When she finally breached the silence it was to announce, “Your mind disturbs me sometimes, Sarah. It really does.”
~wipes a tear~ It was the best compliment she ever gave me.
My mind is a disturbing place to visit. My tales, even my romance, almost all have a darkness to them (if not darkness and horror – there is still drama enough).
One of my favorite things to hear from my readers is that they’ve been ripped up by my story and I need to write more because they have to know what happens.
I use my stories as an outlet for the chaos in my real life. I love to write fantastical stories of drama and pain that all end in a happy ending (well, except my horrors…those don’t get happy endings). I like my characters flawed and real, they will make mistakes, and almost all of them will learn from them.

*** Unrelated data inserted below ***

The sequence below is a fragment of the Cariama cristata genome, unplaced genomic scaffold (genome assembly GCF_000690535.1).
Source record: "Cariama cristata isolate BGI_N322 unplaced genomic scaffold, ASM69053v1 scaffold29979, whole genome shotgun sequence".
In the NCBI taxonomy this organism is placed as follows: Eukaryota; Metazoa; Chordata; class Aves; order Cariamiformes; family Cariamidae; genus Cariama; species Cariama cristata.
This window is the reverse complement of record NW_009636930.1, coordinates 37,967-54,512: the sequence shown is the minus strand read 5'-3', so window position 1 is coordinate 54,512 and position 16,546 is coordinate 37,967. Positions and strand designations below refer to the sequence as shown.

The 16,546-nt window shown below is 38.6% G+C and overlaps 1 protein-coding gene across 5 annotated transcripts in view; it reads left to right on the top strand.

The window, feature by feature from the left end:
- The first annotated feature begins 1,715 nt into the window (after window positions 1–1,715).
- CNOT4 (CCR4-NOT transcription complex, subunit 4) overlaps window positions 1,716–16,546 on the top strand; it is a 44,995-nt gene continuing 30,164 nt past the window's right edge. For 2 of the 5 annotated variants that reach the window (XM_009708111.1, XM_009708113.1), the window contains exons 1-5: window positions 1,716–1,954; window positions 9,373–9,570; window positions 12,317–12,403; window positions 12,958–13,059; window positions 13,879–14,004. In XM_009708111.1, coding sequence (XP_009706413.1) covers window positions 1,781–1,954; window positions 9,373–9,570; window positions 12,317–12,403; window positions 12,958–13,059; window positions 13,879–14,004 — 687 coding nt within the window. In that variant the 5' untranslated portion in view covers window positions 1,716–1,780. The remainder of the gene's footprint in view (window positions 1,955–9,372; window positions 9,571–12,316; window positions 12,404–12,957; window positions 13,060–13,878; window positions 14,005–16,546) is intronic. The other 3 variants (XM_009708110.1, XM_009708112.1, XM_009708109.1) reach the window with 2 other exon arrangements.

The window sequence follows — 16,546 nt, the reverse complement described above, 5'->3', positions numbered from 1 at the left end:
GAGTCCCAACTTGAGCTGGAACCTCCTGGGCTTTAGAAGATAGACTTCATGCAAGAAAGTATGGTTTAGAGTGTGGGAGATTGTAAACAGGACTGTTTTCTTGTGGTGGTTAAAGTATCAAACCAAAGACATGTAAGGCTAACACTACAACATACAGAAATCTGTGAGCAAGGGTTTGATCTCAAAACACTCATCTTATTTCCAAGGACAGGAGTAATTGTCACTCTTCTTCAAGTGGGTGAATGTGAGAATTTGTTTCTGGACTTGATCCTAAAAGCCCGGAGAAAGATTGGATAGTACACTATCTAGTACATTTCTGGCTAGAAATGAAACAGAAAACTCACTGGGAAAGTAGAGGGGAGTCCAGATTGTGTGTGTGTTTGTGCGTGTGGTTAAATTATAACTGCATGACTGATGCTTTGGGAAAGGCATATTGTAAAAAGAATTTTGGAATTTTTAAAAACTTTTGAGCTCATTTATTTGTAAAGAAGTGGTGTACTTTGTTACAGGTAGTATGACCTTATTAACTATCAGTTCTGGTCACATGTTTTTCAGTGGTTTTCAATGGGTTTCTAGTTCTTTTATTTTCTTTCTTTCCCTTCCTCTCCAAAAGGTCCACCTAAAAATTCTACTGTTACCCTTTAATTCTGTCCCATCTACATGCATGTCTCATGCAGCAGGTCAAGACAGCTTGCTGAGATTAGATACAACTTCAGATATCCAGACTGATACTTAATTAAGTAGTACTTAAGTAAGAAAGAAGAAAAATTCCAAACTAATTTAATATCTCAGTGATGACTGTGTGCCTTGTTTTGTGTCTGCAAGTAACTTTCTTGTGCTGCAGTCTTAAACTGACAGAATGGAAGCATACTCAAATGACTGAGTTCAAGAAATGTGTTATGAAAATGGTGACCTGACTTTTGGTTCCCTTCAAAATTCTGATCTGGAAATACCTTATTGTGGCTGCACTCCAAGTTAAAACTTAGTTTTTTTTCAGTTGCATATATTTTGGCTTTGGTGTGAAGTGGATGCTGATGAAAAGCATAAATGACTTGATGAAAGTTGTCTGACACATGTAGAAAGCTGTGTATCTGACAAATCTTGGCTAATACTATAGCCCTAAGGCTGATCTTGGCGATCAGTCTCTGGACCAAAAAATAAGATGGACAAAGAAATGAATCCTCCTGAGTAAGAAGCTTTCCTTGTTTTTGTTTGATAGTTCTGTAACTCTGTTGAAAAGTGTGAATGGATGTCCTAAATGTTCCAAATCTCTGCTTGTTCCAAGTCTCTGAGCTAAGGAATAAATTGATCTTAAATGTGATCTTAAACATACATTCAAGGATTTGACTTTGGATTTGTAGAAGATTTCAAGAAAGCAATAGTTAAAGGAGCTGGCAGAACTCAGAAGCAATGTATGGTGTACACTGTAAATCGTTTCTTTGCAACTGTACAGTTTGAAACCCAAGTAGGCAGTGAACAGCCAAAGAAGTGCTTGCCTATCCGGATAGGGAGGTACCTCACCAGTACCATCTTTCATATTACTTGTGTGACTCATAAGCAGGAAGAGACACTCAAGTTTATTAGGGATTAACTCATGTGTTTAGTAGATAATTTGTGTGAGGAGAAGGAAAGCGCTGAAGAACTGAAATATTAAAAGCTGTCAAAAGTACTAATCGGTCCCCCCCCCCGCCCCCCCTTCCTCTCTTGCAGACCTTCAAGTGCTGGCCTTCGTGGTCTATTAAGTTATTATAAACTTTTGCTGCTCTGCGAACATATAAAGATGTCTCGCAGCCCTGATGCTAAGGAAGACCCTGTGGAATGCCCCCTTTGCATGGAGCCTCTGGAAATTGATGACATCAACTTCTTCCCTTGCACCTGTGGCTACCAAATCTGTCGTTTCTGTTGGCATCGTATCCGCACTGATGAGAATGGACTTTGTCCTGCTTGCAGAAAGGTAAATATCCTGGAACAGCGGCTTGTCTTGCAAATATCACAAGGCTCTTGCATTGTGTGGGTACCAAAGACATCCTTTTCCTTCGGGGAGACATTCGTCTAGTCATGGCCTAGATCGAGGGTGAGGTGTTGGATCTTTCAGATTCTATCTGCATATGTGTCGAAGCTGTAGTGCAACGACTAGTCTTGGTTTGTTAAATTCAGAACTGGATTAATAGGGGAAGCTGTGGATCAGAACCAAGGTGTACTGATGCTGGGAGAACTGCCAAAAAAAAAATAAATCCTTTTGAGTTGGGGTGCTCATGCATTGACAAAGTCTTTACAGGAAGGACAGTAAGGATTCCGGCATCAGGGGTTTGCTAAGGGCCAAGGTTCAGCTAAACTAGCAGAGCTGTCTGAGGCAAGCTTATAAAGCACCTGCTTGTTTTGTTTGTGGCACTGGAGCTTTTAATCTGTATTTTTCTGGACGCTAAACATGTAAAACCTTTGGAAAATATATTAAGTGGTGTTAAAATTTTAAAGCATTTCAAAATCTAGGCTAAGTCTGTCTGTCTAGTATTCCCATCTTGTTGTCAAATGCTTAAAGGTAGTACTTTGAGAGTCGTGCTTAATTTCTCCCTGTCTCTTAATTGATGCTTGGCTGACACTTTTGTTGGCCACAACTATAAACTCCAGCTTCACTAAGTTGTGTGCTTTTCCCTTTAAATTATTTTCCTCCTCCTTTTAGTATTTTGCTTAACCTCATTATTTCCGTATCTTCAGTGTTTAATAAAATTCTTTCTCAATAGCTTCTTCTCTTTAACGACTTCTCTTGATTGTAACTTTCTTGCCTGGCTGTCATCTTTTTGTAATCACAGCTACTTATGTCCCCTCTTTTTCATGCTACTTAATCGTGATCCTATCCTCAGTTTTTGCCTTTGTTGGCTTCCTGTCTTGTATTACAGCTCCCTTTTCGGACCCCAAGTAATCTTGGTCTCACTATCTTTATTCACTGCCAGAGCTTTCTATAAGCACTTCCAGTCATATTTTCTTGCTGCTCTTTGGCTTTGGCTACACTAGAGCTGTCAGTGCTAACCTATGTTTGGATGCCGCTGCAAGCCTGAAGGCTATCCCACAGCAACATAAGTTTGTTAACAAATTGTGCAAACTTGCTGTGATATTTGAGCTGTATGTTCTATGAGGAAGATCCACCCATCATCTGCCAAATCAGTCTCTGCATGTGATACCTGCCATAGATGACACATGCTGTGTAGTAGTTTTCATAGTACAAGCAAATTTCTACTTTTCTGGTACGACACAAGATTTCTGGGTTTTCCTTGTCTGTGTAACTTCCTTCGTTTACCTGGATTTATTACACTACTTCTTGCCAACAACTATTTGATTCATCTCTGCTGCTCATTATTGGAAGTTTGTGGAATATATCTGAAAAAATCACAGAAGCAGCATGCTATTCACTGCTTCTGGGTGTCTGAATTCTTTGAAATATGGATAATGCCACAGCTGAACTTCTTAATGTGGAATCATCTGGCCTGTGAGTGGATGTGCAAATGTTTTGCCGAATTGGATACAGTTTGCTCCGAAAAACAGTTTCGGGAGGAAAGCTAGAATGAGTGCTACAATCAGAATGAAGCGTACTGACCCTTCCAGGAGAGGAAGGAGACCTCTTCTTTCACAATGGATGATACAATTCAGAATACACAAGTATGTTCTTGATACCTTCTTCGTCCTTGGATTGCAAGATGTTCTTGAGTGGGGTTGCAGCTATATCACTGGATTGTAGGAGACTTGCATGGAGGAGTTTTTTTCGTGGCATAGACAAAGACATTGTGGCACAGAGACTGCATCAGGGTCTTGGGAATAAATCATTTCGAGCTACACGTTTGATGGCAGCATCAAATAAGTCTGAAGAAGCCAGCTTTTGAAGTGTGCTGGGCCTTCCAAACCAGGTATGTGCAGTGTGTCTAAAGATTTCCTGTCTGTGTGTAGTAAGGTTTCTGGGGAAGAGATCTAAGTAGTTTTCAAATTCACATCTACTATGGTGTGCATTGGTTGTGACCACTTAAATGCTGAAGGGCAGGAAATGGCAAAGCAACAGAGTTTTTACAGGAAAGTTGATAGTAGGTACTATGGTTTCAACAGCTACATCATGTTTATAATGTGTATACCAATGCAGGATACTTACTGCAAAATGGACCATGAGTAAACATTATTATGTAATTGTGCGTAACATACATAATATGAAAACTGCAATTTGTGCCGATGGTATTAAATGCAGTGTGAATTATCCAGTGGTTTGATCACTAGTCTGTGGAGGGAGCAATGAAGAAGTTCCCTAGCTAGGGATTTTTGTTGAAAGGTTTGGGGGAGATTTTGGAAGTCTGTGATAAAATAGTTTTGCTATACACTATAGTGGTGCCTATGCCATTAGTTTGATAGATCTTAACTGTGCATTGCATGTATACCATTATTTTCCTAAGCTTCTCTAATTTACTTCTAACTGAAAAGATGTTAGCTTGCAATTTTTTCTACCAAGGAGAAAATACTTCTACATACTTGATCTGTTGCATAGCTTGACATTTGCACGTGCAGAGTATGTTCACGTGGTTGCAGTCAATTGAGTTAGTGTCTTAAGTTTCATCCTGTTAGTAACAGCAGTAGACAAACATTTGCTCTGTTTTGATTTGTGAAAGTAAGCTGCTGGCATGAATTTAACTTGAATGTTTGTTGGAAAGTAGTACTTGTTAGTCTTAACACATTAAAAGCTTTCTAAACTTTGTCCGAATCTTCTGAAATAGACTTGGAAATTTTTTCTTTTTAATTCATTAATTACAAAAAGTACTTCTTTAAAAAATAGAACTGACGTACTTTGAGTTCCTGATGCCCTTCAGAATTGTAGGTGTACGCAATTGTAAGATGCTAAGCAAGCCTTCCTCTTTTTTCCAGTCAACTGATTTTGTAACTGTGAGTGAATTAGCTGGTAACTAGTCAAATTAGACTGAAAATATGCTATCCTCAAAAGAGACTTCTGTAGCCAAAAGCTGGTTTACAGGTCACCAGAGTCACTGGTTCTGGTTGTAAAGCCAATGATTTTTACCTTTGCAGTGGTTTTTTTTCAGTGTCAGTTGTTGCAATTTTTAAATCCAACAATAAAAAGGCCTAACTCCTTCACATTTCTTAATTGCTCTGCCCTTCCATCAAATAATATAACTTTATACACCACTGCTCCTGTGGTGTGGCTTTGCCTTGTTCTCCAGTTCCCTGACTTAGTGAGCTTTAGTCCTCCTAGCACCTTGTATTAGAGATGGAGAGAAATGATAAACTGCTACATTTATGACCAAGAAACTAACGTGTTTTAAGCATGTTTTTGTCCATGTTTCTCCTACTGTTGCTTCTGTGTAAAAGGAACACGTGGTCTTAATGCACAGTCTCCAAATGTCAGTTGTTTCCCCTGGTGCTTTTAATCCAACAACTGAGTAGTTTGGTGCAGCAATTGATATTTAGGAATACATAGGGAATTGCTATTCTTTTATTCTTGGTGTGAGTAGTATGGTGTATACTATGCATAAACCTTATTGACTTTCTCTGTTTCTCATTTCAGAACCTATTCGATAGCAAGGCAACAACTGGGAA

My mind needs to be a disturbing place – because it’s where the drama, the heart of the story, comes from.
What about you? Have you ever read a novel and worried over the sanity of the author?
Minnie Woodward lives a lie. After barely surviving the Bear River Massacre she’s lived in the white world of her guardian Mister Rawlins, her life debt keeping her tied there. The last thing she needs is Roy’s attempts to gain her favor. Her fate’s sealed. She’s never believed in hope, and not even Roy can make her start.
Roy Ornum saves Minnie every night in the traveling Wild West show. The job he took to break his gambling habit brought him a new addiction – her. He knows she doesn’t want to be rescued, but maybe he does. She’s the key to a past he lost, one he wants to find again.